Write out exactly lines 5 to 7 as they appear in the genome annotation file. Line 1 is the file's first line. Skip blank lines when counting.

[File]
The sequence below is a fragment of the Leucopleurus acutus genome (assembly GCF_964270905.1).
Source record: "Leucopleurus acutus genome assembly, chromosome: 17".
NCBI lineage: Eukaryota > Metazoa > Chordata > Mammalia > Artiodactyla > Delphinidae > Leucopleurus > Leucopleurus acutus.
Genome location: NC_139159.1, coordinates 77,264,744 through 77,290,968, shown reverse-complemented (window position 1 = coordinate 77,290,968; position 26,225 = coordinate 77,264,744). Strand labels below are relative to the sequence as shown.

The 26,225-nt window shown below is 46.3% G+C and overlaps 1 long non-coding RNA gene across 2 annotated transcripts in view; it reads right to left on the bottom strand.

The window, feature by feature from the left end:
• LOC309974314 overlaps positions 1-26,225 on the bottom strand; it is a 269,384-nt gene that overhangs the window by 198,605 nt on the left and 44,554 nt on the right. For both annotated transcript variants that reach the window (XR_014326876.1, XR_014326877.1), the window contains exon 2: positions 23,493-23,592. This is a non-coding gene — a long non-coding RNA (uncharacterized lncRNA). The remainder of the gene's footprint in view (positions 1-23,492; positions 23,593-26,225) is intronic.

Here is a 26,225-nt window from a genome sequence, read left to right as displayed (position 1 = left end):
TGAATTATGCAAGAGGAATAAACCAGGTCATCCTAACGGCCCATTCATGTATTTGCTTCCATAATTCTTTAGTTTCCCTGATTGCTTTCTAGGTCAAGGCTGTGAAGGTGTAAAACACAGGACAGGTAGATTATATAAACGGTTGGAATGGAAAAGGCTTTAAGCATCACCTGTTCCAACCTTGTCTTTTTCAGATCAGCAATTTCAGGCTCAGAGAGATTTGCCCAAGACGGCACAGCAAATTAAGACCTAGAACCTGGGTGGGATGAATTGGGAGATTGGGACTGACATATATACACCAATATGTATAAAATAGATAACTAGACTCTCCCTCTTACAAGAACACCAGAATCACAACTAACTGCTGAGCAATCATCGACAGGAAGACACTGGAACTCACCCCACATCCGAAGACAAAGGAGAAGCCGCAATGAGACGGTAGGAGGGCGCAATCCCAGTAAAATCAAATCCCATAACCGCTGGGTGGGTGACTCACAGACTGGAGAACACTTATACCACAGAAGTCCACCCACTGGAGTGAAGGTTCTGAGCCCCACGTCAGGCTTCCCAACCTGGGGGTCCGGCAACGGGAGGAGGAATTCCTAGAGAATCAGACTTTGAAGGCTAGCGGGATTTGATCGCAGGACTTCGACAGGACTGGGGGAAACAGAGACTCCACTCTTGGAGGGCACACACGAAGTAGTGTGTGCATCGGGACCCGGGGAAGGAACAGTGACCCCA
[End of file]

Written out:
The 26,225-nt window shown below is 46.3% G+C and overlaps 1 long non-coding RNA gene across 2 annotated transcripts in view; it reads right to left on the bottom strand.

The window, feature by feature from the left end:
• LOC309974314 overlaps positions 1-26,225 on the bottom strand; it is a 269,384-nt gene that overhangs the window by 198,605 nt on the left and 44,554 nt on the right. For both annotated transcript variants that reach the window (XR_014326876.1, XR_014326877.1), the window contains exon 2: positions 23,493-23,592. This is a non-coding gene — a long non-coding RNA (uncharacterized lncRNA). The remainder of the gene's footprint in view (positions 1-23,492; positions 23,593-26,225) is intronic.